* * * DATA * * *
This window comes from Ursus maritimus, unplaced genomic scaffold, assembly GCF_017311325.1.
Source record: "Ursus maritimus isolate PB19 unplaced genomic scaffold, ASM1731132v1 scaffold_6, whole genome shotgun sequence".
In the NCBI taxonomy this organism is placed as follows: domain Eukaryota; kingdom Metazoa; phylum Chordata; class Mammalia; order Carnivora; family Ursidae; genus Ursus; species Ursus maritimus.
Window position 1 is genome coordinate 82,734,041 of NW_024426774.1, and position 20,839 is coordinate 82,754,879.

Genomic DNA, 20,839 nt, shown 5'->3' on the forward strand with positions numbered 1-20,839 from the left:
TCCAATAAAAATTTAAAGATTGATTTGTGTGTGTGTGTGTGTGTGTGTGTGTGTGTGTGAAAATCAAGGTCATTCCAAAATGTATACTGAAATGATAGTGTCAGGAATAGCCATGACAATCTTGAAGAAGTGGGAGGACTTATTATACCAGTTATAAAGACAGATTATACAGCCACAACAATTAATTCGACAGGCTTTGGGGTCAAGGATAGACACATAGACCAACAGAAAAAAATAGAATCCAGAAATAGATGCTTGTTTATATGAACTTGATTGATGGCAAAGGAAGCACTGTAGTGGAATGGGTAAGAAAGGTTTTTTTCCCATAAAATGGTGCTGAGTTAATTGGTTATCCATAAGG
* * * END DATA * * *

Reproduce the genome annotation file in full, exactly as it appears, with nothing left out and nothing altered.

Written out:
This window comes from Ursus maritimus, unplaced genomic scaffold, assembly GCF_017311325.1.
Source record: "Ursus maritimus isolate PB19 unplaced genomic scaffold, ASM1731132v1 scaffold_6, whole genome shotgun sequence".
In the NCBI taxonomy this organism is placed as follows: domain Eukaryota; kingdom Metazoa; phylum Chordata; class Mammalia; order Carnivora; family Ursidae; genus Ursus; species Ursus maritimus.
Window position 1 is genome coordinate 82,734,041 of NW_024426774.1, and position 20,839 is coordinate 82,754,879.

Genomic DNA, 20,839 nt, shown 5'->3' on the forward strand with positions numbered 1-20,839 from the left:
TCCAATAAAAATTTAAAGATTGATTTGTGTGTGTGTGTGTGTGTGTGTGTGTGTGTGTGAAAATCAAGGTCATTCCAAAATGTATACTGAAATGATAGTGTCAGGAATAGCCATGACAATCTTGAAGAAGTGGGAGGACTTATTATACCAGTTATAAAGACAGATTATACAGCCACAACAATTAATTCGACAGGCTTTGGGGTCAAGGATAGACACATAGACCAACAGAAAAAAATAGAATCCAGAAATAGATGCTTGTTTATATGAACTTGATTGATGGCAAAGGAAGCACTGTAGTGGAATGGGTAAGAAAGGTTTTTTTCCCATAAAATGGTGCTGAGTTAATTGGTTATCCATAAGG